The ABC has argued that alleged war crimes by Australian soldiers were of such public interest that allegations should be able to be aired without fear of legal action.
The argument was made in a defamation trial where ex-commando Heston Russell is suing the national broadcaster over claims Australian troops killed an Afghani prisoner rather than transport him on a helicopter.
Russell, who was named by the ABC, denies the allegations, and claims his reputation was ruined by the report.
The ABC’s public interest defence comes after a Federal Court previously ruled that the articles contained defamatory statements and that truth was not an adequate defence.
On Monday, ABC barrister Nicholas Owens SC said that “free speech and public interest rises well above truth” as a priority.
He quoted from a 1964 case in the US where a court ruled that newspapers were protected even when publishing false statements.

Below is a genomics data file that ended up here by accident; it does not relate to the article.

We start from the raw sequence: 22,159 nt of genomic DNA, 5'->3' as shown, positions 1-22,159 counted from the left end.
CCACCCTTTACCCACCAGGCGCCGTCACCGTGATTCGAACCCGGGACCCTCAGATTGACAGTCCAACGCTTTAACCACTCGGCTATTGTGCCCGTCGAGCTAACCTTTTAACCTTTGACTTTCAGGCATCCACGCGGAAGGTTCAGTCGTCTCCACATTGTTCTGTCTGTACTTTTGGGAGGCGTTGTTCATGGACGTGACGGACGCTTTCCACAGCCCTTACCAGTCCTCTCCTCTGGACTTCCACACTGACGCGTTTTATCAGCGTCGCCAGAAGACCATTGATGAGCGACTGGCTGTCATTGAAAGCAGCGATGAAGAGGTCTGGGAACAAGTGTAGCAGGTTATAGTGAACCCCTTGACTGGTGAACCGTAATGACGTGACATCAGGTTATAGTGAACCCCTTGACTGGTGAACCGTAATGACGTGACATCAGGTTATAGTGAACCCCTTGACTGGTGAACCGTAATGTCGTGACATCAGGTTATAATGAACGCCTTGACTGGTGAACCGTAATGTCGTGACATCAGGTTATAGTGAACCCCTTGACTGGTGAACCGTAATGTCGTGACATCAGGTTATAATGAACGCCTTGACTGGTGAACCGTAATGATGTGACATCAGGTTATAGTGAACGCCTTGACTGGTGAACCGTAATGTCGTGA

“(There is) a profound national commitment to the principle that debate on public issues should be uninhibited, robust and wide-open, and that it may well include vehement, caustic and sometimes unpleasantly sharp attacks on government and public officials,” Justice William Brennan wrote.
Owens told the court that Russell agreed it was in the public interest for journalists to report alleged war crimes by Australian soldiers.
He insisted that ABC journalists had a reasonable belief that what they were reporting about Australian soldiers was true.
Russell told the court on Friday that he was “absolutely shocked” when he read the ABC reports.
He said the reports destroyed the legacy of his platoon.
The trial in front of Justice Michael Lee continues.